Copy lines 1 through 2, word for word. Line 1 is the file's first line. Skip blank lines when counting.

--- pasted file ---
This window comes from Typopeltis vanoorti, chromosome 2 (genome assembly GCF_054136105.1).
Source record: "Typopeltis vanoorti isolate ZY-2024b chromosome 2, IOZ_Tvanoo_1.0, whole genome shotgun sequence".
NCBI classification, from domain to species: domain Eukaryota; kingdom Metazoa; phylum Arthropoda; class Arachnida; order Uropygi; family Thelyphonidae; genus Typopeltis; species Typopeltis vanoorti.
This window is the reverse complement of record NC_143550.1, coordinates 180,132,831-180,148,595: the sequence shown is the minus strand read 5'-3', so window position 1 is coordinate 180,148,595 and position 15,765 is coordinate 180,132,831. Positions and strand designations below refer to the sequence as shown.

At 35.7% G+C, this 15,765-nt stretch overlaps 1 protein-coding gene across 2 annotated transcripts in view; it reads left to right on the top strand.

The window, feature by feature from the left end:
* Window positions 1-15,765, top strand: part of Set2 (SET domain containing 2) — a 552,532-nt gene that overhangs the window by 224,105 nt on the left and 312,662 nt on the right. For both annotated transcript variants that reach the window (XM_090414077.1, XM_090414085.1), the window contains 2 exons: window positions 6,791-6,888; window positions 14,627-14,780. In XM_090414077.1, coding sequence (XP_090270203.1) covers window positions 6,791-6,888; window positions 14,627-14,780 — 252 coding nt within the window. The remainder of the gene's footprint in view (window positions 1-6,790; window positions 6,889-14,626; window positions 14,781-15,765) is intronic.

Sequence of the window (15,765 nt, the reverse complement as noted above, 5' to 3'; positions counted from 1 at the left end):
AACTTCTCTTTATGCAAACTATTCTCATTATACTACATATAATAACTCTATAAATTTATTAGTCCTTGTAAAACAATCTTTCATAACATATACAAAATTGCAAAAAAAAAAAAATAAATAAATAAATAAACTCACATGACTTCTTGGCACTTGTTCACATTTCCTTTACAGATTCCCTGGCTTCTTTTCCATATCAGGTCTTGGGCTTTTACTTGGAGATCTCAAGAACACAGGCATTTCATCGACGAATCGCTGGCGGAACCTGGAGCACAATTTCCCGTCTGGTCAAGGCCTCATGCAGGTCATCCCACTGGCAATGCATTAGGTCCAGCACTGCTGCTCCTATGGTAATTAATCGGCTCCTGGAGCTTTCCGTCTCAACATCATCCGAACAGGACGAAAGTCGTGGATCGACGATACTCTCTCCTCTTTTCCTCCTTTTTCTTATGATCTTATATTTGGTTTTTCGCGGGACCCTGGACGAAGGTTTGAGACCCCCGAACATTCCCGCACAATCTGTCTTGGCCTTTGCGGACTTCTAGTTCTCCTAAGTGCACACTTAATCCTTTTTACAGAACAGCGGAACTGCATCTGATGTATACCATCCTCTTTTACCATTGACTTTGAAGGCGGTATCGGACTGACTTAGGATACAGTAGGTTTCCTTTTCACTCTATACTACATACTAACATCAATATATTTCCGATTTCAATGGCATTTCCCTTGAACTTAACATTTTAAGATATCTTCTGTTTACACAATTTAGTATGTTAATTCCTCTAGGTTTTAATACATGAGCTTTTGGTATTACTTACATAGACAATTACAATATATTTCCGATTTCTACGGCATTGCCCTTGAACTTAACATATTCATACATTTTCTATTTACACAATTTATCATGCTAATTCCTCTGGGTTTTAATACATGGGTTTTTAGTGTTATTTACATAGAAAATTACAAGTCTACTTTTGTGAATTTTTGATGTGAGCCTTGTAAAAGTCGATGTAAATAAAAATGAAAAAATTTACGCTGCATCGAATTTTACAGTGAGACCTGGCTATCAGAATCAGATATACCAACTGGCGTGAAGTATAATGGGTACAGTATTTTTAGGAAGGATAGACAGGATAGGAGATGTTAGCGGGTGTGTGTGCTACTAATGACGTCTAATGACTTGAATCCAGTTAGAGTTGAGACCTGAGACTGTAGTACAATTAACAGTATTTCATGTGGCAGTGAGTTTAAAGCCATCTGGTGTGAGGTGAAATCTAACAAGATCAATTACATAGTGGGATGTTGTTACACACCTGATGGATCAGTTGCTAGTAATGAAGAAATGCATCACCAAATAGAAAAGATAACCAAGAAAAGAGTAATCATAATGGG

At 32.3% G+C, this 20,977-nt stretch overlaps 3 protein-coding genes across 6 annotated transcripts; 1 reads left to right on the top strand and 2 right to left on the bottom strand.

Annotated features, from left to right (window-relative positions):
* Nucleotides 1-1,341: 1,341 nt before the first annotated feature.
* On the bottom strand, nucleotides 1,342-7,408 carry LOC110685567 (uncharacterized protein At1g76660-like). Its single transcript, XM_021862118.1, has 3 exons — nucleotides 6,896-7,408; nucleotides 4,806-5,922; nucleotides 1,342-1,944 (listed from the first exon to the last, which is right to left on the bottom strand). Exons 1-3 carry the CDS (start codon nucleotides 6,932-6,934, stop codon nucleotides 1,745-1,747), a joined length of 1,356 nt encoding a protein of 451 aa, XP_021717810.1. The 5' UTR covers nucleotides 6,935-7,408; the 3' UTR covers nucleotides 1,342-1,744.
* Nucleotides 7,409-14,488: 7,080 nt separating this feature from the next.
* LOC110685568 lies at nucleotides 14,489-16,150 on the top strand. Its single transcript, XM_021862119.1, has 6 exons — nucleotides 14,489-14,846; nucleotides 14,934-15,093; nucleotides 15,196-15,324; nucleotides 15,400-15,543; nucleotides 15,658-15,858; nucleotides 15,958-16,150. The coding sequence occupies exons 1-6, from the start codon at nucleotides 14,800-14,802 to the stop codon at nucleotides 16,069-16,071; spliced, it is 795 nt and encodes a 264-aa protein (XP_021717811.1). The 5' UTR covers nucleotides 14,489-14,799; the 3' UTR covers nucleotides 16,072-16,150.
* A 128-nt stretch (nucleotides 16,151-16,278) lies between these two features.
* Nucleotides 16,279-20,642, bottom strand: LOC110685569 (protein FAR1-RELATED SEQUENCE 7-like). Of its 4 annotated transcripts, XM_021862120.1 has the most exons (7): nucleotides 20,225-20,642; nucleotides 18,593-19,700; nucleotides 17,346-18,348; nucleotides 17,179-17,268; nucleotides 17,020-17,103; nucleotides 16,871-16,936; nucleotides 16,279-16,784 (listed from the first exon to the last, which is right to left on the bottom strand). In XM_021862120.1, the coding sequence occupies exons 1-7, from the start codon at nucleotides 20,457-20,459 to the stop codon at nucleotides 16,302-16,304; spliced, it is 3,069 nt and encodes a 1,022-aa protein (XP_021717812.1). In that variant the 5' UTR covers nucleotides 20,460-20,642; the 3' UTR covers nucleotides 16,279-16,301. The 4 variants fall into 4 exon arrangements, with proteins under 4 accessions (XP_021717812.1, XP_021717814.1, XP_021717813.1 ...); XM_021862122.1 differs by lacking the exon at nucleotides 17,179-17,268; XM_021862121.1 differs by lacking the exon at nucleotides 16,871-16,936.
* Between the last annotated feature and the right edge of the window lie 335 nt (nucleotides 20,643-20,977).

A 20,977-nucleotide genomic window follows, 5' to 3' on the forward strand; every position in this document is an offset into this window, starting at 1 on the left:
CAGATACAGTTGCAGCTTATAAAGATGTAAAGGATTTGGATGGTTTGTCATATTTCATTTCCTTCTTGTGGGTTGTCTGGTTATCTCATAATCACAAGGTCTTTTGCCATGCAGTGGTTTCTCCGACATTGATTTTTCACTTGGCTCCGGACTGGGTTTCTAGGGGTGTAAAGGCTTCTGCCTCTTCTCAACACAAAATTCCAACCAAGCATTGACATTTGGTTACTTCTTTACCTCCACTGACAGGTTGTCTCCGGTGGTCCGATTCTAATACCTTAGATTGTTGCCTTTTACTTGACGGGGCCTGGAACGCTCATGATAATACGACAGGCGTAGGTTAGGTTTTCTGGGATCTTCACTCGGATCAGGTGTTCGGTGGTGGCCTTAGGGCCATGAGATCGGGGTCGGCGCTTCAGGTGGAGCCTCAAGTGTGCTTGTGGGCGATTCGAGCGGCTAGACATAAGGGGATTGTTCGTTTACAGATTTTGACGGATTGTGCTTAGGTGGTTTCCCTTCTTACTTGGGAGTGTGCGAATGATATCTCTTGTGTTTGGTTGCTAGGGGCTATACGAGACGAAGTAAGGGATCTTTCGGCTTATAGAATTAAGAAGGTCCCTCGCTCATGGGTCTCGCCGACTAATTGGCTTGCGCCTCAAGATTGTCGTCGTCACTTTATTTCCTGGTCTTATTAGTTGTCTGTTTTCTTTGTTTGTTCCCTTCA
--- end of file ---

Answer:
This window comes from Typopeltis vanoorti, chromosome 2 (genome assembly GCF_054136105.1).
Source record: "Typopeltis vanoorti isolate ZY-2024b chromosome 2, IOZ_Tvanoo_1.0, whole genome shotgun sequence".